On Monday morning I was called in for my first day of teaching-in-a-school work for this year. My high school. And the first school I taught in twenty five years ago. It has been eighteen years since I left Airds for Sarah Redfern which ultimately lead to my first and only permanent position at Reddall.
Today I am not working to attend some appointments and this has afforded me the opportunity to reflect whilst I wait for my blood to be taken.
There are only two teachers still there that I worked with, one who was teaching there when I was a student. Another ex-student is teaching there and a few friends. So, I was safe.
The school seems physically smaller and the student population is reduced. Plants have grown in the planter box I used to sit near (Years 7-10) and the seats I sat at during my senior years are gone. There are no demon tables and there is a new hall. The admin block has been refurbished. The classrooms are the same. Some staff rooms have moved. I haven’t been through the whole school yet; full teaching days.
What a trip!
As a student, and as a beginning teacher, I learned a lot and had some amazing times. As a teacher, I also had some of my strongest lessons taught to me about teaching.
Yesterday I ‘taught’ a class (really it’s about establishing relationships and boundaries at the moment), and towards the end of it, a couple of the girls asked if I could teach them all of the time. The next class were really unsettled and the lesson was a bit dodgy which didn’t help, but even those kids stayed for detention and commented on how much they liked me, “You’re real, Miss.”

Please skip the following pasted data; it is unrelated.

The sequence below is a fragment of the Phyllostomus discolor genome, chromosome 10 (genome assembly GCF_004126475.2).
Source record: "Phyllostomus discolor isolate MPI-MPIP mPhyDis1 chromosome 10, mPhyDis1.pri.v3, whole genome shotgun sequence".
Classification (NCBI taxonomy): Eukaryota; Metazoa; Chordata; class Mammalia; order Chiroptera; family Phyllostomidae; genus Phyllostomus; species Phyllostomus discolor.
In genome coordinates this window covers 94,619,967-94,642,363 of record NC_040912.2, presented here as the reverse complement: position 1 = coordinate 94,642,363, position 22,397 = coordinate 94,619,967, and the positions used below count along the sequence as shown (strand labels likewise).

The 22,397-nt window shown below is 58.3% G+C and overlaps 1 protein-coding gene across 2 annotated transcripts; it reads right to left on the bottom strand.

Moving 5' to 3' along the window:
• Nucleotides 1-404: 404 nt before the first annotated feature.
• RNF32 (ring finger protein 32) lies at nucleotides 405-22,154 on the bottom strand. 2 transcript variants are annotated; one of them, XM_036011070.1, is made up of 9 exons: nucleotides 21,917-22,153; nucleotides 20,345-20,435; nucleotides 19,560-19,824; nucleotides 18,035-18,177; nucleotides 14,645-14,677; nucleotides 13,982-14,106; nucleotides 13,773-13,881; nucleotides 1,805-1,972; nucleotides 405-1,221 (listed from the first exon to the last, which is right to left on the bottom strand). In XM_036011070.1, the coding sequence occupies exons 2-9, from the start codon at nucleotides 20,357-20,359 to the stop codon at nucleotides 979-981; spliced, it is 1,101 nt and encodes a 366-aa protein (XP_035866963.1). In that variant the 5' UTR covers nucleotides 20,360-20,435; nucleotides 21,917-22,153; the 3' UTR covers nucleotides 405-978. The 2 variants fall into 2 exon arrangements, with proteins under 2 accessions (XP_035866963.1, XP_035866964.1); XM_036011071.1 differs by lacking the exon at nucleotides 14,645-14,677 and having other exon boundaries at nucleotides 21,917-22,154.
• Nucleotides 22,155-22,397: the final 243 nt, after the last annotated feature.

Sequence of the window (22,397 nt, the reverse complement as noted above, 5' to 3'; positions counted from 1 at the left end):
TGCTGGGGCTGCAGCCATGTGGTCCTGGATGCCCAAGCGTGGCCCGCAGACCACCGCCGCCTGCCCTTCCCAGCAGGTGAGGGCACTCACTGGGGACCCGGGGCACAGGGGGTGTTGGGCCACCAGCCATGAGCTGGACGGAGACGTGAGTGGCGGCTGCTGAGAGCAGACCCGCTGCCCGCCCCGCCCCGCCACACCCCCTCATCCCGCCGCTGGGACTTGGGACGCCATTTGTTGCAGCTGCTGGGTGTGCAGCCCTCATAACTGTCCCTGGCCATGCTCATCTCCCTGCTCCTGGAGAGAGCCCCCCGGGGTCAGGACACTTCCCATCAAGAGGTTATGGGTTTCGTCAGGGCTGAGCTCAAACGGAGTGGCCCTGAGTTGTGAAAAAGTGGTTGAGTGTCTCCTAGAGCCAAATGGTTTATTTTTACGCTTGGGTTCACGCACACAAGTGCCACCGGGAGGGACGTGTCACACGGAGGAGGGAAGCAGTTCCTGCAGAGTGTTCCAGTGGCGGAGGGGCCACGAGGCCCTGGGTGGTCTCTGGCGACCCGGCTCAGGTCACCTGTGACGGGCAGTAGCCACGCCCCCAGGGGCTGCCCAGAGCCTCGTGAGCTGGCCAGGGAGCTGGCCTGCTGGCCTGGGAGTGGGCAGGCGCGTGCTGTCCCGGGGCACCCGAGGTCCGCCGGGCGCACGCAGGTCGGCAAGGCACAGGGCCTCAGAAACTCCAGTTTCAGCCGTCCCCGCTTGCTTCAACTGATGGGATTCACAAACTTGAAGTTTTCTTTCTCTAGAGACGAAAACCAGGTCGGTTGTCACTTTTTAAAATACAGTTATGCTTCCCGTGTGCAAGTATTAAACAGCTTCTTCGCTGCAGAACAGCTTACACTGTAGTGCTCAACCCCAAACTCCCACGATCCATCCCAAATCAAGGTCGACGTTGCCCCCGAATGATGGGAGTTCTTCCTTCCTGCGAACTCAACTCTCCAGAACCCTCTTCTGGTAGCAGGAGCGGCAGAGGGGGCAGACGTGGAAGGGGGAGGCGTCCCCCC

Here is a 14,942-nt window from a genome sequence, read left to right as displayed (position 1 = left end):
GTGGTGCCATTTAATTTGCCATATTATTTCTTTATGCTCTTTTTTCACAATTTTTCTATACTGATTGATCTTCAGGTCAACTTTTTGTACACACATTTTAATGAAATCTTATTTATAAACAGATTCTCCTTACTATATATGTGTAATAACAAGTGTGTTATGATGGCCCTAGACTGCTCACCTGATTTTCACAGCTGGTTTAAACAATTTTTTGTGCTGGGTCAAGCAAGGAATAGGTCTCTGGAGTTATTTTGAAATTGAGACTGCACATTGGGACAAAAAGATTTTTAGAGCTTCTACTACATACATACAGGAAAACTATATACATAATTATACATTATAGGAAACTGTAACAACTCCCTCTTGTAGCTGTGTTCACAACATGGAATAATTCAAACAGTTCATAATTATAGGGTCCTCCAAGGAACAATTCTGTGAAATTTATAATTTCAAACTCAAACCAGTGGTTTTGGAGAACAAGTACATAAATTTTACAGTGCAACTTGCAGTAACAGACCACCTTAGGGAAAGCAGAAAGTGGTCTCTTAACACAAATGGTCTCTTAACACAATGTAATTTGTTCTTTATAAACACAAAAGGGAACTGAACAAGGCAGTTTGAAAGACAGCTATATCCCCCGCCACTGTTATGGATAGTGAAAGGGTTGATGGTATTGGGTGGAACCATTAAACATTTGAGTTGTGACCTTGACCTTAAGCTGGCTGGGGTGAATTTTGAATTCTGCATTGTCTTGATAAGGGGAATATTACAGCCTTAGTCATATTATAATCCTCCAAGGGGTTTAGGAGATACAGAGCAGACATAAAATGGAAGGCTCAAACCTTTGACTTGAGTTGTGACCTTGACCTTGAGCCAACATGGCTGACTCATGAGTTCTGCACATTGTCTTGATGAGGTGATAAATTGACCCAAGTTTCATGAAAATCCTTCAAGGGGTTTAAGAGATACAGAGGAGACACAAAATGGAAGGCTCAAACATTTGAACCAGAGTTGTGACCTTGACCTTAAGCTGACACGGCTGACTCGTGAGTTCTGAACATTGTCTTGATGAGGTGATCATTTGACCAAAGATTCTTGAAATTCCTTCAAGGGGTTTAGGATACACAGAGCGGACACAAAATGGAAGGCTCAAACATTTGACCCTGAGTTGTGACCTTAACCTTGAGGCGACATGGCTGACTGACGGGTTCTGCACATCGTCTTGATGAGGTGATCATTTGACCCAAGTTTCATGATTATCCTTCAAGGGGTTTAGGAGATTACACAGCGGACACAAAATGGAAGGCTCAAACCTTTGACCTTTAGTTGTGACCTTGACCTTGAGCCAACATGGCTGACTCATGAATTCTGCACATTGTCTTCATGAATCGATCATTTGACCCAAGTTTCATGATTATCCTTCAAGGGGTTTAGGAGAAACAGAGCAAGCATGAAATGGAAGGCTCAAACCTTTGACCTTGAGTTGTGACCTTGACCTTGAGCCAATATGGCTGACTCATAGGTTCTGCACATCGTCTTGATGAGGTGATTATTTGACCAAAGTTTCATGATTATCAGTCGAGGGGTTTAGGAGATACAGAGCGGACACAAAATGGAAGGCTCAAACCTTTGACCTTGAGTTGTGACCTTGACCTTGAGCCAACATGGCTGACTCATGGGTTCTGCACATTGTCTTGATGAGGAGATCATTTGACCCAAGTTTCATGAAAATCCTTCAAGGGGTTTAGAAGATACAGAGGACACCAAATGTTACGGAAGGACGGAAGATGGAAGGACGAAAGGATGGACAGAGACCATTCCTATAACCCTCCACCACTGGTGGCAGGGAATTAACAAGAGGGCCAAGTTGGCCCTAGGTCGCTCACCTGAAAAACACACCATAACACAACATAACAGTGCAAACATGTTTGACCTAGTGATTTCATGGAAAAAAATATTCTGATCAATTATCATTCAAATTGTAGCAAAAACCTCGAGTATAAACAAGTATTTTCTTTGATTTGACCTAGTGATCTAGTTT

Yep. I’m real. There have been a couple of small issues – nothing major and nothing that caused me any stress; I just go into patient teacher mode and go through the steps – but I realized how bored I am with teaching.
I can do it standing on my head, eyes blindfolded and hands cut off. Even the discipline. I’ve been doing it so long, have refined my practice, and just go through the motions. I don’t expect these kids to respect my authoritar straight off but I am surprised at how many are. To be honest, I expected more feral than I am getting.
In two days though, I’ve come to a few conclusions:
1. My school so takes my skills and talent for granted, and should have utilized it and supported my move up the ladder a long time ago.
2. Lessons for kids need to be engaging, relevant, fun.
3. Respect them, stay calm, be patient, follow up, be clear about expectations, and they will ask you to teach them forever after one period.
Teaching isn’t hard. It takes perseverance and a commitment to learning from the teacher.
Back at the school I started at, I have a greater appreciation of how good a teacher I am these days. Did I say good? I meant amazing; I’ve always been good. And that realization is a gift.